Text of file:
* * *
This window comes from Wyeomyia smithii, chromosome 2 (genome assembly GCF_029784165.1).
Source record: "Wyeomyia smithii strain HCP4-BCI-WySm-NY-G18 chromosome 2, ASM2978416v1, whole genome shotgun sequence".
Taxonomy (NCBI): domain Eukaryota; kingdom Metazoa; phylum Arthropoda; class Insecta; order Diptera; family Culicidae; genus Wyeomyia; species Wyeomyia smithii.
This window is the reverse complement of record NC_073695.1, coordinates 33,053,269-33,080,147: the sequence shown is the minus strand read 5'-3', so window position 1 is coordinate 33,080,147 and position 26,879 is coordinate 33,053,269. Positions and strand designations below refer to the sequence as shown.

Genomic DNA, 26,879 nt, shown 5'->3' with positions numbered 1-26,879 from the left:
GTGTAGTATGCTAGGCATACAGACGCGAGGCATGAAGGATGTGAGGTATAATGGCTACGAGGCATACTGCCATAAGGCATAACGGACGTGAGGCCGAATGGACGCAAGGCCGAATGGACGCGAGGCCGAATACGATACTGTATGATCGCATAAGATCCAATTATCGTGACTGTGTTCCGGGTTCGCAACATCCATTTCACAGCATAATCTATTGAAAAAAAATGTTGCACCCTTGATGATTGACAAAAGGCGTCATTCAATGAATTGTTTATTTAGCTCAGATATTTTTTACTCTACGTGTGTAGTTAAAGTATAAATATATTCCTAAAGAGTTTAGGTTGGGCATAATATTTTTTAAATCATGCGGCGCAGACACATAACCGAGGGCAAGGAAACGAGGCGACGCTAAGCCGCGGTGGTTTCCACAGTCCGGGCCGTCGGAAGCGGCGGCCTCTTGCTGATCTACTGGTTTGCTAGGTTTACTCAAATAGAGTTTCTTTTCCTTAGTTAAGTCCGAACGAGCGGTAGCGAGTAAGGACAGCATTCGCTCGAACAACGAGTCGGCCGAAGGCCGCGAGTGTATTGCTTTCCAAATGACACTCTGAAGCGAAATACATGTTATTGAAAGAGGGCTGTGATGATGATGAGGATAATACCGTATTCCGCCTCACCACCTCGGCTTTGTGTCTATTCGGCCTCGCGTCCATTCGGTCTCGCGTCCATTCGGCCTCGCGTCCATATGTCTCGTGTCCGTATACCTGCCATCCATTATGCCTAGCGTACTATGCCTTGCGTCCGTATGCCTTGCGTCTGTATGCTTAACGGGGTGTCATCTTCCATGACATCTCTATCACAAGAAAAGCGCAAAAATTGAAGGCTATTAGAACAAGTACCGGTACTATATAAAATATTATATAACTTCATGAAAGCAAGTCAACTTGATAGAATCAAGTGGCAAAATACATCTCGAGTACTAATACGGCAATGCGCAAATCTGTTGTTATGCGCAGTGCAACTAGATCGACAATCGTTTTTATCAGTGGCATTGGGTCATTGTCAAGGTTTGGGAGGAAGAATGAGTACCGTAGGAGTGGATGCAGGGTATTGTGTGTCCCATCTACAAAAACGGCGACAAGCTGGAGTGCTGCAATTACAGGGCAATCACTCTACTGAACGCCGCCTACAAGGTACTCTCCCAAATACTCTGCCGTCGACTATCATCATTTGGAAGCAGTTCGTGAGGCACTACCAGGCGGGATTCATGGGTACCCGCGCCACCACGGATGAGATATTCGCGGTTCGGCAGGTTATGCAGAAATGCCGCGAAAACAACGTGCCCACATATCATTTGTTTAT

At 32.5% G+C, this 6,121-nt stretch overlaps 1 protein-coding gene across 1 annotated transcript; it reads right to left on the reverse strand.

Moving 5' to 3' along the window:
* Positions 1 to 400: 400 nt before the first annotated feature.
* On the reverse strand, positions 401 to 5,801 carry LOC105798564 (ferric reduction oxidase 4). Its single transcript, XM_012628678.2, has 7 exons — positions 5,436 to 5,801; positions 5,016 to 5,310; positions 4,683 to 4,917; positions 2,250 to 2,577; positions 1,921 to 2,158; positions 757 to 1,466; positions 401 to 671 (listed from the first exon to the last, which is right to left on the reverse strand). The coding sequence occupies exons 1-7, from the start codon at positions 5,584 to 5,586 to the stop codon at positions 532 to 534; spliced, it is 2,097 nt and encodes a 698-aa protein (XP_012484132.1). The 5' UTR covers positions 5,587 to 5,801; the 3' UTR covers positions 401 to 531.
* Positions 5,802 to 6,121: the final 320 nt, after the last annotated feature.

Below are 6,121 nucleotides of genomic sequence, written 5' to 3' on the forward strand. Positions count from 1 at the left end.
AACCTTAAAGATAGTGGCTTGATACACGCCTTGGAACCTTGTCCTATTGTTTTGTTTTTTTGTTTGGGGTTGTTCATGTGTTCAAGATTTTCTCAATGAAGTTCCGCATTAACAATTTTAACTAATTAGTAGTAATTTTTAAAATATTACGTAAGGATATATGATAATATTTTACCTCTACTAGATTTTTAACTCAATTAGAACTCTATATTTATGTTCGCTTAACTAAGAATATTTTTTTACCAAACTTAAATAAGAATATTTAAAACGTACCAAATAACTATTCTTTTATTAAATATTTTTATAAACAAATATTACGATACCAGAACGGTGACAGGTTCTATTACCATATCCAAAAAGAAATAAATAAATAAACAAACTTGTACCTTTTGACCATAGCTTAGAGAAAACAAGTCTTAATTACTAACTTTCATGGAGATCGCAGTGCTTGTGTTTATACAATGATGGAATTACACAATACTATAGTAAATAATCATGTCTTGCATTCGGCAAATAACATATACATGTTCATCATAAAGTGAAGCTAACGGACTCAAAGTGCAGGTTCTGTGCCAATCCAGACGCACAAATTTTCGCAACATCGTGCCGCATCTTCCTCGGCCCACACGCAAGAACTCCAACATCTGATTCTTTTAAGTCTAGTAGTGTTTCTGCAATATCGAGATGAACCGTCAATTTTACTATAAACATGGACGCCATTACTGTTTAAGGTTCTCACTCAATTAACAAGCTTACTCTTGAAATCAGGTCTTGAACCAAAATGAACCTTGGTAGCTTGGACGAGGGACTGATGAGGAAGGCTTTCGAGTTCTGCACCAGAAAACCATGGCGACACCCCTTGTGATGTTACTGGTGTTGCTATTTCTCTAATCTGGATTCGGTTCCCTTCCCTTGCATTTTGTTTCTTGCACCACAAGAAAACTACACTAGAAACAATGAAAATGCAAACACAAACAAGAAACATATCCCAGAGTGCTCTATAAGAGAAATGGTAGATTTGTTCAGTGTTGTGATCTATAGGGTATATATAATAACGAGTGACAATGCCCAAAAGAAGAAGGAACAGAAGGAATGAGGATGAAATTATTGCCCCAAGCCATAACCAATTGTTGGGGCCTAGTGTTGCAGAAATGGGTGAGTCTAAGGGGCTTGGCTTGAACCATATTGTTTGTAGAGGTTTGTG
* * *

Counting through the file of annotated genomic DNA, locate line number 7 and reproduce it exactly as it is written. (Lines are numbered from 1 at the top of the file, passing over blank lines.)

At 32.5% G+C, this 6,121-nt stretch overlaps 1 protein-coding gene across 1 annotated transcript; it reads right to left on the reverse strand.